Ladies and Gentlemen,

On a more general note, allow me to say a few words about the IAEA’s use of what is known as third-party information. This refers to information made available to the Agency by a State, other party or individuals, relating to another State. It may include nuclear procurement related information, or information that might suggest the possible existence of undeclared nuclear material or activities in a State which should be subject to safeguards.

Third-party information is a very small part of the information available to the Agency, but it can play an important role in identifying issues that we may need to address. We know from experience that, sometimes, information provided to the Agency can be simply wrong. At times, we find it to be accurate and credible. The use of third-party information has enabled the Agency to take follow-up actions with several countries to address issues related to the correctness and completeness of their declarations.

In line with established safeguards practices, all safeguards-relevant information, including third party information, is reviewed very critically, carefully evaluated, and followed up with the State concerned, if necessary. We do not take any information at face value. No single piece of information is used without having been thoroughly analysed. If we assess that the information is broadly credible, we take action such as requesting clarification from the State, or seeking access to information or locations. If information is not credible, we do not take action.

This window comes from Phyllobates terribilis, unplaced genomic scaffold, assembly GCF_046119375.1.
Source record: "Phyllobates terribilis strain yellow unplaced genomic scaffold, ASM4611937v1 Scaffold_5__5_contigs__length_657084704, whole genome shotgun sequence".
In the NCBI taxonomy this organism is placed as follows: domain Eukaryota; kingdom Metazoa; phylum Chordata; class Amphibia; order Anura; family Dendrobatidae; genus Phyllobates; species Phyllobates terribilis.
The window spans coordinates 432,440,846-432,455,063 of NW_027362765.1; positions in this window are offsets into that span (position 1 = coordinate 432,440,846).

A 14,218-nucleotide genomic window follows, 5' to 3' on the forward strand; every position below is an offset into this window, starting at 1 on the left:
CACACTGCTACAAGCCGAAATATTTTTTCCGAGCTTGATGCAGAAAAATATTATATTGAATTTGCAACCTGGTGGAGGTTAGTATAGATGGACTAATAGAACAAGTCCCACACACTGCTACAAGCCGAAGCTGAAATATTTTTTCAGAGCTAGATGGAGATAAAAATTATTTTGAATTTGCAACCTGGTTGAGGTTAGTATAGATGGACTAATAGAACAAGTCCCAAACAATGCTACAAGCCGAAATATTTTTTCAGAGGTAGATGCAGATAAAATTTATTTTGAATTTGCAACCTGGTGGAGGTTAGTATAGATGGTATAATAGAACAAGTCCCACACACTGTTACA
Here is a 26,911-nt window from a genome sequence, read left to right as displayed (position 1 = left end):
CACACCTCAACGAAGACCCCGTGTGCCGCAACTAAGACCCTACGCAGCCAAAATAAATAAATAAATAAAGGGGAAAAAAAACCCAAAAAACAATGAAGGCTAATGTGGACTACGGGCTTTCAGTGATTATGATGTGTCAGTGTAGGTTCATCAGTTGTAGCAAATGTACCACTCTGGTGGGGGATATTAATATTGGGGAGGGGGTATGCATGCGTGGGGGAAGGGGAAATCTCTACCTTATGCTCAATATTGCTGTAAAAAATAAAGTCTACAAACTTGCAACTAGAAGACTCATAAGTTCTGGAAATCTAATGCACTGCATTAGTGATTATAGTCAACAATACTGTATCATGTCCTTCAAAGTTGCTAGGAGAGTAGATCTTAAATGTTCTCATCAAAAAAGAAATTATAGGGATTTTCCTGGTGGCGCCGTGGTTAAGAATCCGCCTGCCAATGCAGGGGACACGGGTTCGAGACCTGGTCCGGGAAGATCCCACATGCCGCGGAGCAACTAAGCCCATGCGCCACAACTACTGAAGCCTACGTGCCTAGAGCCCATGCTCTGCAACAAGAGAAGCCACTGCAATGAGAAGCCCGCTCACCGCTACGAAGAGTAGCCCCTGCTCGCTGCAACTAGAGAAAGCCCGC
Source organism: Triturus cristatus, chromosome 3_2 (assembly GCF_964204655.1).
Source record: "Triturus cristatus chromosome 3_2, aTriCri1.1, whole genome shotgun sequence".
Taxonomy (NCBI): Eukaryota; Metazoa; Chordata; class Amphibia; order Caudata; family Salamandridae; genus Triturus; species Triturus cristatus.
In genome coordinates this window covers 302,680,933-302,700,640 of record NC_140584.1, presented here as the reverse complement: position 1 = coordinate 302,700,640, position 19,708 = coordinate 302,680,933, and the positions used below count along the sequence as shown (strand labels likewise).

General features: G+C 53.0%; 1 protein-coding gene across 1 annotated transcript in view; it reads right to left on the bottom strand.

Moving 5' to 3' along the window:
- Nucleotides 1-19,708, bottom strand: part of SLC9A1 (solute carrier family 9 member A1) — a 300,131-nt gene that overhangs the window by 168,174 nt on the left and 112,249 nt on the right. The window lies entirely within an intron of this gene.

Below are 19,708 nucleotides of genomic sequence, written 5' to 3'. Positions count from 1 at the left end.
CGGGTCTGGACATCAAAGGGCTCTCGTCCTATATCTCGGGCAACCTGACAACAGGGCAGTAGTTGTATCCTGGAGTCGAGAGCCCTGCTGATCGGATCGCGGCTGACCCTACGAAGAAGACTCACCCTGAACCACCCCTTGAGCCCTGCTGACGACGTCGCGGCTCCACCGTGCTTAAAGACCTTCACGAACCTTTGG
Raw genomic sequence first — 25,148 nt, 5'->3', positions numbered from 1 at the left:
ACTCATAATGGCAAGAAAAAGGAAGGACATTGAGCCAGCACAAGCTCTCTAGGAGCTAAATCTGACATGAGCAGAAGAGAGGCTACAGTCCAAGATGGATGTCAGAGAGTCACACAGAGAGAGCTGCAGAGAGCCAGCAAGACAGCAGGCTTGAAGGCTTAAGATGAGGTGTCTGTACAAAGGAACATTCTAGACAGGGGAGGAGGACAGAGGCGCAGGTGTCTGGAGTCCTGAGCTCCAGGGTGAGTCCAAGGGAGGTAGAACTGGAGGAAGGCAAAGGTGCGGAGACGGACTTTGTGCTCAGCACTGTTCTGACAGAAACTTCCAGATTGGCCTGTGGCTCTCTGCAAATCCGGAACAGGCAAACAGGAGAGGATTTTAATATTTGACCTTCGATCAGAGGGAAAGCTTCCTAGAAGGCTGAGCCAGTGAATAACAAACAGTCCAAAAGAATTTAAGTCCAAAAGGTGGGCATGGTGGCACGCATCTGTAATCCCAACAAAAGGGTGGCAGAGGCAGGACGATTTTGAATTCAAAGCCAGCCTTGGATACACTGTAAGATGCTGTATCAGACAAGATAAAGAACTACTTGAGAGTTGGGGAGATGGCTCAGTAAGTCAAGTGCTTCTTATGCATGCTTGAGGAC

Experience has shown this to be the right approach.

Ladies and Gentlemen,

A question that has arisen periodically in recent decades concerns weaponization issues.

For me, it is clear that the Agency has the authority to look into weaponization because our mandate is to prevent the diversion and misuse of nuclear material.

If the Agency becomes aware of possible weaponization activities in a country, and these activities could be related to nuclear material or the nuclear fuel cycle, then the Agency seeks clarification from the State under the comprehensive safeguards agreement and/or additional protocol of the country concerned. Our authority in such cases is clear.

In the past, the Agency has also addressed possible weaponization activities involving dual–use technology, with the involvement of Member States or with the mandate from our Board of Governors or the Security Council.

In all cases, the Agency acts impartially, independently and objectively. The Director General is, as always, subject to the authority of the Board of Governors.

Ladies and Gentlemen,

Despite the challenges I have outlined, the IAEA remains a highly effective organization which is fully implementing its Atoms for Peace and Development mandate. I remain optimistic about its future.

Member State support is strong and our membership continues to grow. Staff morale is high. However, the IAEA safeguards system, which the world has grown used to as a cornerstone of the non-proliferation regime, should not be taken for granted.

I am doing all I can to use the resources entrusted to us by Member States as efficiently and effectively as possible. But efficiency gains can only achieve so much and, as I said a moment ago, we are gradually approaching the limits of what is possible. It is important that secure funding is available for the IAEA’s nuclear verification activities.

Impartial, independent and objective nuclear verification is the foundation of my approach. It is at the heart of the credibility which the IAEA enjoys. As Director General, I make every effort to ensure that our credibility is maintained. But that is a shared responsibility. Member States need to play their part.

I am confident that Member States will provide the active practical and moral support that will enable the IAEA to continue to make a unique and valuable contribution to international security through nuclear verification.

Thank you.